On Monday morning, Russian soldiers were reported to have further cemented their control of the region overnight, having seized a ferry terminal in the Ukrainian port city of Kerch, about 12 miles from Russia.
The soldiers were reported to be Russian-speaking, driving vehicles with Russian number plates, but refused to confirm their identity. Residents of the neighbouring port town Nikolayev reported Russian troops had arrived overnight, intensifying fears Moscow will send further soldiers beyond Russian-speaking Crimea into eastern Ukraine.
Russia's Interfax news agency reported that Russian fighter jets twice violated Ukraine's air space over the Black Sea during the night. It said Ukraine's air force had scrambled a Sukhoi Su-27 interceptor aircraft and prevented any "provocative actions".
Ukrainian border guards reported a buildup of armoured vehicles near a ferry port on the Russian side of the Kerch channel – a narrow sea lane dividing Russia and Ukraine.
A statement from the guard spokesperson said Russian ships had also been moving in and around the city of Sevastopol, where the Russian Black Sea fleet has a base, and that Russian forces had blocked telephone services in some areas.
German officials denied US reports that the chancellor, Angela Merkel, following a phone conversation with Putin, had told Obama that the Russian leader had lost touch with reality.
While the alarm is high, there is also relief in western capitals that the crisis has not yet turned into a shooting war.
"The real danger is that someone just loses their nerves, not out of political reasons, but because it's so tense," said Frank-Walter Steinmeier, the German foreign minister.
Hopes of a possible way out of the crisis were raised in New York on Monday when Russia called an emergency session of the UN security council, prompting speculation among Western governments that Moscow was preparing to compromise.
In the event, however, the two-hour meeting descended into a verbal slanging match between the Russian ambassador Vitaly Churkin and his counterparts for the US, UK and France.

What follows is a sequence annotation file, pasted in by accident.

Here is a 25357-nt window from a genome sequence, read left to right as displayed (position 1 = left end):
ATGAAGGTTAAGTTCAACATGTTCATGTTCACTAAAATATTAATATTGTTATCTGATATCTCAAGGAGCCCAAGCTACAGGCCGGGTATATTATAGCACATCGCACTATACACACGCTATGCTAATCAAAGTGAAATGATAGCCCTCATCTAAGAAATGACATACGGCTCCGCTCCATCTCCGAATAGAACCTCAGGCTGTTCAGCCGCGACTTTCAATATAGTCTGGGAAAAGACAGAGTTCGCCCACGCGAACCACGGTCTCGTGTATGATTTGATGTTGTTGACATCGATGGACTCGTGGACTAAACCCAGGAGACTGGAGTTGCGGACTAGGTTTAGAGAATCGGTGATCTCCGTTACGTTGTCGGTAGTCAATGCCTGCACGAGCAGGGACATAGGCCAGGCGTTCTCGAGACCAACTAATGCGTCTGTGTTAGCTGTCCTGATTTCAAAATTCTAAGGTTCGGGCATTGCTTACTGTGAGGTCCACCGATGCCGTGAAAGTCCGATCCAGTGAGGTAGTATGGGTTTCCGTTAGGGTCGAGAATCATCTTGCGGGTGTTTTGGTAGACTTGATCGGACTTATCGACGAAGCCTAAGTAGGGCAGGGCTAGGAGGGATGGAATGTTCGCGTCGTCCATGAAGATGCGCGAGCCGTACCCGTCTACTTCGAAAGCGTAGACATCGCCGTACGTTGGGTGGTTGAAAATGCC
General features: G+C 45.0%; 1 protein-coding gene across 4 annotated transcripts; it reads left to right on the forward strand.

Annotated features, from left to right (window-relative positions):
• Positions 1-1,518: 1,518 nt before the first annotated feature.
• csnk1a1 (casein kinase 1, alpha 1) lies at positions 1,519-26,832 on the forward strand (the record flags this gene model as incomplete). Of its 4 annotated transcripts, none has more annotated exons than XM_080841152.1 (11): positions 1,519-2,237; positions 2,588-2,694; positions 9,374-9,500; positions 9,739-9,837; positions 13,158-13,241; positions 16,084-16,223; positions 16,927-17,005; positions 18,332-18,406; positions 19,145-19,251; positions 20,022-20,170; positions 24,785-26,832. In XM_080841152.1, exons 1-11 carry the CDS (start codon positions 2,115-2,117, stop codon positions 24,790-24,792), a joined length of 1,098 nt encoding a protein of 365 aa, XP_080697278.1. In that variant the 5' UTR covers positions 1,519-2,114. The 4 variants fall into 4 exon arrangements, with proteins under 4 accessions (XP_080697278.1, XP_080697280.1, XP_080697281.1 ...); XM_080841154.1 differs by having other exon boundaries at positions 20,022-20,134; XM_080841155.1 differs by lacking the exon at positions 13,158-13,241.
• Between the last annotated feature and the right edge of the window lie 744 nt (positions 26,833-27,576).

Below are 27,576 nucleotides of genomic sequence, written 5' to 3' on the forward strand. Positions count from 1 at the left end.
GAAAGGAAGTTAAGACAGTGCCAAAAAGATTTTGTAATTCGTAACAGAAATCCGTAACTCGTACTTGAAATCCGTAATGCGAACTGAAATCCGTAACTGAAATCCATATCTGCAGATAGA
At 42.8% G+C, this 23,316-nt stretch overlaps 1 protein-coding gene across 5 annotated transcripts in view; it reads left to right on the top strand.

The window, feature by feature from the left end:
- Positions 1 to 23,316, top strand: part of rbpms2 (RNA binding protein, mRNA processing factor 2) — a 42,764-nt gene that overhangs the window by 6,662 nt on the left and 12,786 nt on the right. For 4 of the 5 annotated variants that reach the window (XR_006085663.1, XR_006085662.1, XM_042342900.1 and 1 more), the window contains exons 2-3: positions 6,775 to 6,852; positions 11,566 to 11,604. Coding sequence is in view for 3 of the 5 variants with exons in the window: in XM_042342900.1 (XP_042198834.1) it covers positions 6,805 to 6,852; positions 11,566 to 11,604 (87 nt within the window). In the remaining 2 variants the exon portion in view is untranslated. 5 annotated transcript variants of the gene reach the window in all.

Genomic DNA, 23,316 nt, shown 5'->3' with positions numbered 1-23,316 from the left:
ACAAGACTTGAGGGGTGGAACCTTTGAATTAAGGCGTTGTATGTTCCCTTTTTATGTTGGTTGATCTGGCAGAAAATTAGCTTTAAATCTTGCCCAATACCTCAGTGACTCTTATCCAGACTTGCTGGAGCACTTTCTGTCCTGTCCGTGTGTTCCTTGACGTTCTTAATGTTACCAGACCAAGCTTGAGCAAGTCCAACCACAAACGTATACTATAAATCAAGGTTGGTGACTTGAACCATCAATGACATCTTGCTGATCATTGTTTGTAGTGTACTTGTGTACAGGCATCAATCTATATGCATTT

In highly undiplomatic language rarely heard in the august security council chamber, a succession of ambassadors accused Russia of flagrantly violating international law and its own duties as a permanent member of the UN body. Several members also accused Churkin of fabricating claims of violence against Russian speakers in Crimea to justify Moscow's military intervention.
"So many of the assertions made this afternoon are without basis in reality," said Samantha Power, the US representative. "Is Russia justified in invading parts of Ukraine? The answer of course is no. Russian mobilisation is a response to an imaginary threat."
The French ambassador, Gerard Araud, said the Crimea action reminded him of the 1968 Soviet invasion of Czechoslovakia when he was 15. "Russia seems to be coming back to its old ghosts playing an old fashioned role in an outdated setting."
In comments after the meeting ended, Araud said the outcome was "very disappointing. We are 50 years back."
The UK ambassador, Sir Mark Lyall Grant, said hopes for the meeting had been dashed. "We saw nothing about any openness to try and find a political path to de-escalate the situation," he said.
For his part, the Russian ambassador was unapologetic and unbending. Churkin said that Viktor Yanukovich, the ousted president of Ukraine, remained the legitimate head of state, and he described the leaders of the new government in Kiev as "radical nationalists" and anti-Russians.
He asked other council members to imagine that the US Congress had impeached President Obama while he was out of the White House and on a trip to California. "Would that be democratic?" he said.
He also reminded the French that they had imposed measures to prevent peaceful protesters from wearing masks in the street, and the Americans that their former president Ronald Reagan had invaded Grenada in 1983 to protect 1,000 Americans. "We have millions living there [Russian speakers in Crimea] and we are protecting their concerns."
Former US presidential candidate Senator John McCain said he was "disappointed" by the UK's position and said European countries were "ignoring the lessons of history". Asked if it was right to avoid such sanctions, he said: "Of course not. I am not astonished, to be very frank with you. Disappointed but not astonished."
The present situation was "the result of five years of naive relations with Russia, not the beginning of it", he said.
"If the Europeans decide that the economic considerations are too important to impose severe sanctions on Vladimir Putin - which you get from the statement by Angela Merkel today - then they are ignoring the lessons of history," he added - comparing Mr Putin's actions with those of Hitler in 1938.